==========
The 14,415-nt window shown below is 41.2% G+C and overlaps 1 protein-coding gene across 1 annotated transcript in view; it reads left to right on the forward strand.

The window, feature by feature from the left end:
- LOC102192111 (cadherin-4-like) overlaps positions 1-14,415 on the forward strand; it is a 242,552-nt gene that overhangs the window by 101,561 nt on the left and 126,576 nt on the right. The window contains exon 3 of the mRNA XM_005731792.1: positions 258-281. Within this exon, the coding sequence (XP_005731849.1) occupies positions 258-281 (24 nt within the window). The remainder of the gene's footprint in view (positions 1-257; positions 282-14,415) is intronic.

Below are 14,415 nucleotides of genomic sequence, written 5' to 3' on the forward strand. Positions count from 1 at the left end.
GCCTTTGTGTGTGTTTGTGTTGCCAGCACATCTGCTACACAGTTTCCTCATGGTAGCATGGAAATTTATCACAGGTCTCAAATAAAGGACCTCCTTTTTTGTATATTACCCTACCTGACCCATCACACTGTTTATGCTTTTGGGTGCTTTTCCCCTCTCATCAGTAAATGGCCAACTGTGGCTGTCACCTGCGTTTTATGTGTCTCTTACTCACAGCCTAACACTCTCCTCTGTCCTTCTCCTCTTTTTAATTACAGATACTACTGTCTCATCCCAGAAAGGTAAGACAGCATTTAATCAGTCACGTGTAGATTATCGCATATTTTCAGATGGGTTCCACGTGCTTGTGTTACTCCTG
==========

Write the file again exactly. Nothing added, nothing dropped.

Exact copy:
The 14,415-nt window shown below is 41.2% G+C and overlaps 1 protein-coding gene across 1 annotated transcript in view; it reads left to right on the forward strand.

The window, feature by feature from the left end:
- LOC102192111 (cadherin-4-like) overlaps positions 1-14,415 on the forward strand; it is a 242,552-nt gene that overhangs the window by 101,561 nt on the left and 126,576 nt on the right. The window contains exon 3 of the mRNA XM_005731792.1: positions 258-281. Within this exon, the coding sequence (XP_005731849.1) occupies positions 258-281 (24 nt within the window). The remainder of the gene's footprint in view (positions 1-257; positions 282-14,415) is intronic.

Below are 14,415 nucleotides of genomic sequence, written 5' to 3' on the forward strand. Positions count from 1 at the left end.
GCCTTTGTGTGTGTTTGTGTTGCCAGCACATCTGCTACACAGTTTCCTCATGGTAGCATGGAAATTTATCACAGGTCTCAAATAAAGGACCTCCTTTTTTGTATATTACCCTACCTGACCCATCACACTGTTTATGCTTTTGGGTGCTTTTCCCCTCTCATCAGTAAATGGCCAACTGTGGCTGTCACCTGCGTTTTATGTGTCTCTTACTCACAGCCTAACACTCTCCTCTGTCCTTCTCCTCTTTTTAATTACAGATACTACTGTCTCATCCCAGAAAGGTAAGACAGCATTTAATCAGTCACGTGTAGATTATCGCATATTTTCAGATGGGTTCCACGTGCTTGTGTTACTCCTG